Otherwise known as Genies your wish, as they say, is their command. The results are seldom satisfying and often self destructive.
This piece has some “category errors” (h/t Lambert). The Institutional Democratic Party is hardly any definition of “progressive” and certainly is not representative of “The Left”. There is apparently little or no interest at all in improving the conditions of working class people, breaking up corporate monopolies, regulating financial criminality, or providing public goods like increased Social Security, defending Public Schooling, and providing Universal Health Care (as opposed to “access to health insurance“). Even on the “Identity Politics” side Institutional Democrats have shown themselves reluctant supporters of Women’s Reproductive Rights, defenders of Voting Rights, regulators of Police Murders of Minority Citizens, and extenders of Civil Liberties including to LGBT communities and restoring fundamental Constitutional protections.
I’ll note that these are all policies with majority support among the electorate, if not the donor class.
That said I think it makes an interesting point- get rid of The Donald and you get the equally crazy and complicit Pence. Get rid of Pence (did I mention equally complicit?) and you get Paul “Granny Starver” Ryan who the Versailles Villagers think is a “reasonable” Republican even though his initiatives are draconian transfers of wealth from the 99% to the .01%.
The point is that the only thing Trump has going for him at this point is that he’s so horrible that almost any other Republican would be more effective in achieving their reprehensible goals.
If there is a solution at all it’s to drag this out until we have a House majority in 2018 when impeaching Trump and Pence together (I’m almost sure I mentioned equally complicit) will result in Democratic control of the White House and in the interim investigate and expose the criminality of the current Administration while thwarting its agenda.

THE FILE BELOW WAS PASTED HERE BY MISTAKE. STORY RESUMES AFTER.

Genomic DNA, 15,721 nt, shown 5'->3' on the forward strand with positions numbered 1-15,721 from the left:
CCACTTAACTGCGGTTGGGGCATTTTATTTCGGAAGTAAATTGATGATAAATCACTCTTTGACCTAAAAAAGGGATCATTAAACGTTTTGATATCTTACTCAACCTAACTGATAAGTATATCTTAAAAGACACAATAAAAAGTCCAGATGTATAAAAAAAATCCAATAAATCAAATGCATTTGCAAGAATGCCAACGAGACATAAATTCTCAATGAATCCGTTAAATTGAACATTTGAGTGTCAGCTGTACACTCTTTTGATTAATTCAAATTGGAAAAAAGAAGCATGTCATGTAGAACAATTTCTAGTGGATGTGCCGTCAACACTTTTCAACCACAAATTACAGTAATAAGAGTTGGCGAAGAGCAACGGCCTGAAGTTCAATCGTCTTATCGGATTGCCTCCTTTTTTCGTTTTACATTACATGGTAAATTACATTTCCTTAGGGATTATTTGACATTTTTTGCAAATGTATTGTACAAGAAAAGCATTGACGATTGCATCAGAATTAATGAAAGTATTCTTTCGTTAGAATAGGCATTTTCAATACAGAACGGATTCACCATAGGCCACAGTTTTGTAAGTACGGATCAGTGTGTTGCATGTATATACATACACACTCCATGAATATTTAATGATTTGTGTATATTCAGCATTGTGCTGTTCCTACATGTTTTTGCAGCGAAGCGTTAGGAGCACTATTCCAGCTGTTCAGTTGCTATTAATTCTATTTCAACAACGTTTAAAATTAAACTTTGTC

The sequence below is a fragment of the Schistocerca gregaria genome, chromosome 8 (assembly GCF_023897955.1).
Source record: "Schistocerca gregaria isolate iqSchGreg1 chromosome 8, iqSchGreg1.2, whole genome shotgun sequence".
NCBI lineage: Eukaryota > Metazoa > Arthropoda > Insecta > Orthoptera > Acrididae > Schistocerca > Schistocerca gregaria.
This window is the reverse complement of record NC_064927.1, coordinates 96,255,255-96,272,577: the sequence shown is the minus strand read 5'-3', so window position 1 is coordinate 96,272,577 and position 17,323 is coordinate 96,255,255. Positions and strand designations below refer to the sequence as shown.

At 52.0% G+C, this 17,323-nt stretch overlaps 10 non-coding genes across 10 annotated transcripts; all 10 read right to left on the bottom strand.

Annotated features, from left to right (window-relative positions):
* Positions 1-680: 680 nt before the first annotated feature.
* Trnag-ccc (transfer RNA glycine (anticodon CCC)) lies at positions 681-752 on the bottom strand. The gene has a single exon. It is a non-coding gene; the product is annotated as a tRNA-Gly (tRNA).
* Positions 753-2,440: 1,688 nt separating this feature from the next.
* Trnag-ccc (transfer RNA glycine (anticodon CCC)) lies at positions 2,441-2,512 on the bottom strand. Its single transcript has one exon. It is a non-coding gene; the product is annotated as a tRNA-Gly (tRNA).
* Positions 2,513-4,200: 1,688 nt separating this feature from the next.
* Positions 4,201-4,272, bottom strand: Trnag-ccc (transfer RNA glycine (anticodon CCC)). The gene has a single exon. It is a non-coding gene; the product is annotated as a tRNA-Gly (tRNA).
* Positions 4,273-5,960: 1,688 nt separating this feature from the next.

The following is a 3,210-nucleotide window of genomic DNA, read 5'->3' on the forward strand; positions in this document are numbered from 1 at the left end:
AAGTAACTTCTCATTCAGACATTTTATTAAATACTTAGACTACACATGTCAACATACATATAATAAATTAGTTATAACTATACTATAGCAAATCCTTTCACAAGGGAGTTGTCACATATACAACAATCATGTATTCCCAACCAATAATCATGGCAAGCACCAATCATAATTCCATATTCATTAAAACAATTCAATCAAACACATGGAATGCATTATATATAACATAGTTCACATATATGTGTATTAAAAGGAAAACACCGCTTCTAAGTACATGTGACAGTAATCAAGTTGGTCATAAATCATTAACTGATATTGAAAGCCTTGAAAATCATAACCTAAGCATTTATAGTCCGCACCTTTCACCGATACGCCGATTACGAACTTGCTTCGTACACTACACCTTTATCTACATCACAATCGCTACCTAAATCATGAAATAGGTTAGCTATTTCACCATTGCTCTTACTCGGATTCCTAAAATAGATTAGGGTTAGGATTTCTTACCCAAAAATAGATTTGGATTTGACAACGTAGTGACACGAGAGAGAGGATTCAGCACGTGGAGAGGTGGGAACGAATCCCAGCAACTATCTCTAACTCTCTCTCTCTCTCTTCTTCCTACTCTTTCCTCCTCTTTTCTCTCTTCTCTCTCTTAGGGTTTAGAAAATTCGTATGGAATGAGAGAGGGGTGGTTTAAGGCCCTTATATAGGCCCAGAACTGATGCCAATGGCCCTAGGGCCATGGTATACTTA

The Impeachment Trap: Be Careful What You Wish For
BY Jeff Alson, In These Times
May 16, 2017
Donald Trump’s abrupt firing of an FBI director who was leading the investigation of the Trump campaign’s possible collusion with Russia has sparked a new flurry of calls for impeachment.
The impulse is understandable. Comey’s firing is just the latest in a litany of outrageous behavior that’s shredding the credibility of the presidency: from the financial conflicts of interest to the pathological lying to the authoritarian attacks on the judicial branch and the press.
But outrage aside, we must keep one thing in mind: how progressives and Democrats approach impeachment could shape our democracy and the domestic political landscape for a generation. We must focus on what is best for the American people, not on what is worst for our so-called president. I believe it would be a major strategic blunder for the Democratic Party to fall for what I call the Impeachment Trap—the powerful temptation to lead the charge for impeachment without considering the strategic implications.
Since neither impeachment in the House of Representatives nor conviction in the Senate are possible without Republican votes, it is a waste of time and energy for Democrats to promote impeachment in the absence of any Republican support. I am most concerned about the scenario where one or more leading Republicans come on board and entice Democrats to lead a successful impeachment.
If Trump were impeached and convicted, Vice President Mike Pence, a right-wing, evangelical ideologue, would be a much more reliable and competent rubber stamp for the conservative policy agenda. Trump, for all his failings, cannot be counted on to support conservative Republican orthodoxy. While his cabinet picks and early policy proposals have largely catered to right-wing ideology, his policy flip-flops and incompetence make him a very unreliable partner for congressional Republicans. In particular, his positions on Russia, trade, entitlements, and deficits are antithetical to Republican dogma, and recently Trump even applauded Australia’s single payer health care system. And thus far, most of his attacks on immigrants and Muslim refugees have been turned aside by a wall of public outrage and judicial rulings, although we will need to remain extraordinarily vigilant about an emboldened ICE. Pence, on the other hand, who was given a 99 percent rating from the American Conservative Union, would be much more likely to cut Social Security, push National Right to Work, and try to restrict gay marriage, and would probably treat immigrants and refugees just as badly, in order to court the Trump base.